O'Rourke Excerpts from the Annals of the Four Masters - Page 2
Annals of the Four Masters
The O'Rourke Excerpts
800 to 1171 ||
1373 to 1473 ||
1475 to 1588 ||
1590 to 1609
[A.D. 1172 to A.D. 1370]
Tiernan O'Rourke, Lord of Breifny and Conmaicne, a man of great power for
a long time, was treacherously slain at Tlachtgha by Hugo de Lacy and
Donnell, the son of Annadh O'Rourke, one of his own tribe, who was along
with them. He was beheaded by them, and they conveyed his head and body
ignominiously to Dublin. The head was placed over the gate of the fortress,
as a spectacle of intense pity to the Irish, and the body was gibbeted,
with the feet upwards, at the northern side of Dublin.
The son of Annadh O'Rourke and the English treacherously plundered the
inhabitants of Annaly and Muintir Magilligan, carrying off many cows and
prisoners. They afterwards made another incursion into Ardagh of Bishop
Mel, and ravaged the country generally, and slew Donnell O'Farrell, chief
of Annaly, on that occasion.
Teige, the son of Farrell O'Rourke, was killed.
Hugh, the son of Gilla-Broidi O'Rourke, died.
Farrell, son of Auliffe O'Rourke, was slain by Loughlin, son of Donnell
Auliffe, the son of Farrell O'Rourke, Lord of Breifny, was treacherously
slain by Mac Rannall.
Farrell O'Reilly was treacherously slain by Melaghlin O'Rourke.
Hugo de Lacy, the profaner and destroyer of many churches; Lord of the
English of Meath, Breifny, and Oriel; he to whom the tribute of Connaught
was paid; he who had conquered the greater part of Ireland for the English,
and of whose English castles all Meath, from the Shannon to the sea, was
full; after having finished the castle of Durrow, set out, accompanied by
three Englishmen, to view it. One of the men of Teffia, a youth named
Gilla-gan-inathar O'Meyey, approached him, and drawing out an axe, which
he had kept concealed, he, with one blow of it, severed his head from his
body; and both head and trunk fell into the ditch of the castle. This was
in revenge of Columbkille. Gilla-gan-inathar fled, and, by his fleetness
of foot, made his escape from the English and Irish to the wood of
Kilclare. He afterwards went to the Sinnagh (the Fox) and O'Breen, at
whose instigation he had killed the Earl.
Donough O'Rourke was treacherously slain by the Muintir-Eolais.
Drumcliff was plundered by the son of Melaghlin O'Rourke, Lord of
Hy-Briuin and Conmaicne, and by the son of Cathal O'Rourke, accompanied by
the English of Meath. But God and St. Columbkille wrought a remarkable
miracle in this instance; for the son of Melaghlin O'Rourke was killed in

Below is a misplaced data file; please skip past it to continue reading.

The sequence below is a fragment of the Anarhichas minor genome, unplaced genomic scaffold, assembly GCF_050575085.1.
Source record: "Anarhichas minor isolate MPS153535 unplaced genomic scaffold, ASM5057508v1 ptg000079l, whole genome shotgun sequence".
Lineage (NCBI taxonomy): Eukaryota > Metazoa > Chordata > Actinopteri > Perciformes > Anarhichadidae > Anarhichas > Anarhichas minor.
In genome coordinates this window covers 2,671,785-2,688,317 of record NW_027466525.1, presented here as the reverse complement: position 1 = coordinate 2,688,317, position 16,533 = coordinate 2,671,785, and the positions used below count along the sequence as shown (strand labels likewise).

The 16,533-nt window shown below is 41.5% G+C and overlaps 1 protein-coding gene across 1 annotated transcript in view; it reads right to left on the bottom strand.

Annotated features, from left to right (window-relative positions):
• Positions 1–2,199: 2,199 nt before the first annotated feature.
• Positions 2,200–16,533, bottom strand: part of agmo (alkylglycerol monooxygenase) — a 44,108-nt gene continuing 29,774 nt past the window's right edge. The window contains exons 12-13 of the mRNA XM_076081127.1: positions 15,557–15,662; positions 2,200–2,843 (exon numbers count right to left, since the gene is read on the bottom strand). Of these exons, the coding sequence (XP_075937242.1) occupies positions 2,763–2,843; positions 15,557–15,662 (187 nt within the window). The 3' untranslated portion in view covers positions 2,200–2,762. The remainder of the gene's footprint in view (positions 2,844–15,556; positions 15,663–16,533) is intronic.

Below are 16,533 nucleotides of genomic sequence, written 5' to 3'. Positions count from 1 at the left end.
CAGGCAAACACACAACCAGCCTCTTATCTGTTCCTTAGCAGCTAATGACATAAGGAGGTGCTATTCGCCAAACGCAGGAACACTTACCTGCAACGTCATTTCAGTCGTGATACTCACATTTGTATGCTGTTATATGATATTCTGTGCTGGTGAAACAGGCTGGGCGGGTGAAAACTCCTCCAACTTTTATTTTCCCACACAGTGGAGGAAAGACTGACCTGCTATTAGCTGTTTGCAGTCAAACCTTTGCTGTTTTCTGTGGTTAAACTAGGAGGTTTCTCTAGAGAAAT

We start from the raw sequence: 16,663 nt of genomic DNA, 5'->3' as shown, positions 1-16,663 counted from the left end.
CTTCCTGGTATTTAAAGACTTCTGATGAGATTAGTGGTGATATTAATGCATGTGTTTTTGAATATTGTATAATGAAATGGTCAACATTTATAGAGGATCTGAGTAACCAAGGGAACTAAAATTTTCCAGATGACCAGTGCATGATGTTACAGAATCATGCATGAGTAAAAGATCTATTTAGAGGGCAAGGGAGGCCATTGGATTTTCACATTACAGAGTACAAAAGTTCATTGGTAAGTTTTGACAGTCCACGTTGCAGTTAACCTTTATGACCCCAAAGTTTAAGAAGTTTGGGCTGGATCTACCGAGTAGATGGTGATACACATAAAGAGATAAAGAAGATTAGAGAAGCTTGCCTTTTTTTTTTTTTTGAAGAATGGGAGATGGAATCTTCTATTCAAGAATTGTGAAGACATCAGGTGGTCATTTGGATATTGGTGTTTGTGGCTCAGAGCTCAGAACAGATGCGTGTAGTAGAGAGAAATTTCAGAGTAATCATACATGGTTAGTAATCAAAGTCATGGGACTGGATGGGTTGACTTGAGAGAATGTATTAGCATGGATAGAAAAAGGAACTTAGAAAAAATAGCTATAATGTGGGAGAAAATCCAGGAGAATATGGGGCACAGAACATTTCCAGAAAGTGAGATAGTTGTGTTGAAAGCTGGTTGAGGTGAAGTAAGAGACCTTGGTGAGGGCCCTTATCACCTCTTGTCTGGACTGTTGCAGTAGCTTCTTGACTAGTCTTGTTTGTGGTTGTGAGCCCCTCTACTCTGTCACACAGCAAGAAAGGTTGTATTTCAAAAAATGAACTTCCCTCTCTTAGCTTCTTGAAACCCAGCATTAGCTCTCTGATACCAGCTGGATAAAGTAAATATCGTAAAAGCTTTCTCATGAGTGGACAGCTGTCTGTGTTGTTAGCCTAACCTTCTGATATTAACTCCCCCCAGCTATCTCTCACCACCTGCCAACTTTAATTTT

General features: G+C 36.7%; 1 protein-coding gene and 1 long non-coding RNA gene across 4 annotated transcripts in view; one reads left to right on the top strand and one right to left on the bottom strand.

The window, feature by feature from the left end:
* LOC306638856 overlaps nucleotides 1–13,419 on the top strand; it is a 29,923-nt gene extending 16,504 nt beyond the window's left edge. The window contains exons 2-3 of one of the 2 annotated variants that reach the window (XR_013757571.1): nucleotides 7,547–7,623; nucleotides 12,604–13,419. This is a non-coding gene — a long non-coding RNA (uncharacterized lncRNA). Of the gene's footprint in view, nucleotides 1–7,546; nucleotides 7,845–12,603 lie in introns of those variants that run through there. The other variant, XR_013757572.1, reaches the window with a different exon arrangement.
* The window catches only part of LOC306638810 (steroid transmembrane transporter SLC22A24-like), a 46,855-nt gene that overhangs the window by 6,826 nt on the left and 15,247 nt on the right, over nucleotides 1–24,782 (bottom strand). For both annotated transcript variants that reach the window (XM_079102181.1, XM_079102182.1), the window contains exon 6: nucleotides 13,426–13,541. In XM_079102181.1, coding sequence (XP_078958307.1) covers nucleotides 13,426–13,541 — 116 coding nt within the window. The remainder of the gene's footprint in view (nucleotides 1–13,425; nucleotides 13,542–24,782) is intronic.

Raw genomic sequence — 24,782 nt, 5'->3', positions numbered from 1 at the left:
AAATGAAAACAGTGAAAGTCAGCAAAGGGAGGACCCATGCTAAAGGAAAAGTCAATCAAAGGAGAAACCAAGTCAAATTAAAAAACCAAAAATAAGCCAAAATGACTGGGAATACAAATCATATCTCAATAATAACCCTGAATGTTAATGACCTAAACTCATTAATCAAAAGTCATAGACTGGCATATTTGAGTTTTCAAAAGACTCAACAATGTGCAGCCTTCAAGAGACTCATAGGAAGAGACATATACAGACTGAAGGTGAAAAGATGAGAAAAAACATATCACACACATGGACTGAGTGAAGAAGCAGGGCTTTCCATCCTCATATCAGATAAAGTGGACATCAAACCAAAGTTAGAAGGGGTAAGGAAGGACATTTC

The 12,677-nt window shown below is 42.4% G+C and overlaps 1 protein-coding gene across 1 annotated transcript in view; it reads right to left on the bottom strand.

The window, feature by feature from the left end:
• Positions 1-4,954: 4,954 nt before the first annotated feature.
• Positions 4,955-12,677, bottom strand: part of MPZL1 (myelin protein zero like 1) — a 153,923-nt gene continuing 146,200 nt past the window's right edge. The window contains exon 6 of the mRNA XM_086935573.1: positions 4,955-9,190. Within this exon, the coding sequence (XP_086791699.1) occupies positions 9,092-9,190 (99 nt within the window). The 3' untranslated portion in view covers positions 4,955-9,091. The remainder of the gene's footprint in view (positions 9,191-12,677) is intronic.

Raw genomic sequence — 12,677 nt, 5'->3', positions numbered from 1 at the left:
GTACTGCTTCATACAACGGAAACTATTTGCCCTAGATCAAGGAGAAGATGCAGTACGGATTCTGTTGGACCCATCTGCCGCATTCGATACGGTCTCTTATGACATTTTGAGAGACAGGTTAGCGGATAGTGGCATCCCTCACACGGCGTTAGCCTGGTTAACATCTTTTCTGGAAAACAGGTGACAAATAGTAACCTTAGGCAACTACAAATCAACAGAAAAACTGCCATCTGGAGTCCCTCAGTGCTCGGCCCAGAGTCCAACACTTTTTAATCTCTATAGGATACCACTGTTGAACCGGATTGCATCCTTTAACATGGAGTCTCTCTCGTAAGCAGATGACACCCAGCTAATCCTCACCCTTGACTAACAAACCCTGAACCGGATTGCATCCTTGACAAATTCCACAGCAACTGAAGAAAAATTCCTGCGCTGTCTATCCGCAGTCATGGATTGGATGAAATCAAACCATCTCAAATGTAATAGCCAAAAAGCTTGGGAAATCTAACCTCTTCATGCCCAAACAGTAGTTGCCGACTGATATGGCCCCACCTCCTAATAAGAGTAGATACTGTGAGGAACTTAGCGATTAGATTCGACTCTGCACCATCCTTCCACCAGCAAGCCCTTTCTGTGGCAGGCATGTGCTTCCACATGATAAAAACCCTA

Conmaicne a fortnight afterwards, and the eyes of the son of Cathal
O'Rourke were put out by O'Muldory (Flaherty) in revenge of Columbkille.
One hundred and twenty of the son of Melaghlin's retainers were also
killed throughout Conmaicne and Carbury of Drumcliff, through the
miracles of God and St. Columbkille.
Hugh, the son of Melaghlin O'Rourke, Lord of Breifny, was slain by the
sons of Con Mag Rannal.
Alas for the party who plotted this conspiracy against the life of the
heir presumptive to the throne of Ireland! To him the greater part of
Leth-Mhogha had submitted as king. Donnell O'Brien had gone to his house
at Dunlo, where he was entertained for a week; and O'Conor gave him
sixty cows out of every cantred in Connaught, and ten articles ornamented
with gold; but O'Brien did not accept of any of these, save one goblet,
which had once been the property of Dermot O'Brien, his own grandfather.
Rory Mac Donslevy, King of Ulidia, had gone to his house. Mac Carthy,
King of Desmond, was in his house, and O'Conor gave him a great stipend,
namely, five horses out of every cantred in Connaught. Melaghlin Beg,
king of Tara, was in his house and took away a large stipend; and
O'Rourke had gone to his house, and also carried with him a great stipend.
Dervorgilla (i.e. the wife of Tiernan O'Rourke), daughter of Murrough
O'Melaghlin, died in the monastery of Drogheda Mellifont, in the
eighty-fifth year of her age.
The chiefs of Muintir-Eolais were treacherously slain by the son of
Murray Mac Rannall, surnamed the Gillaroe, Chief of Muintir-Eolais, was
slain by the son of Manus O'Conor, at the instigation of the son of Cathal
O'Rourke, who had procured the deaths of the above-mentioned chiefs.
Congalach, the son of Farrell O'Rourke, was slain by the men of
Leyny, on Slieve-da-én
A battle was fought between O'Donnell on the one side, and O'Rourke
(Ualgarg) and Conor na-Glaisfene O'Rourke on the other. The Hy-Briuin
(O'Rourkes) were defeated, and their men dreadfully cut off, both by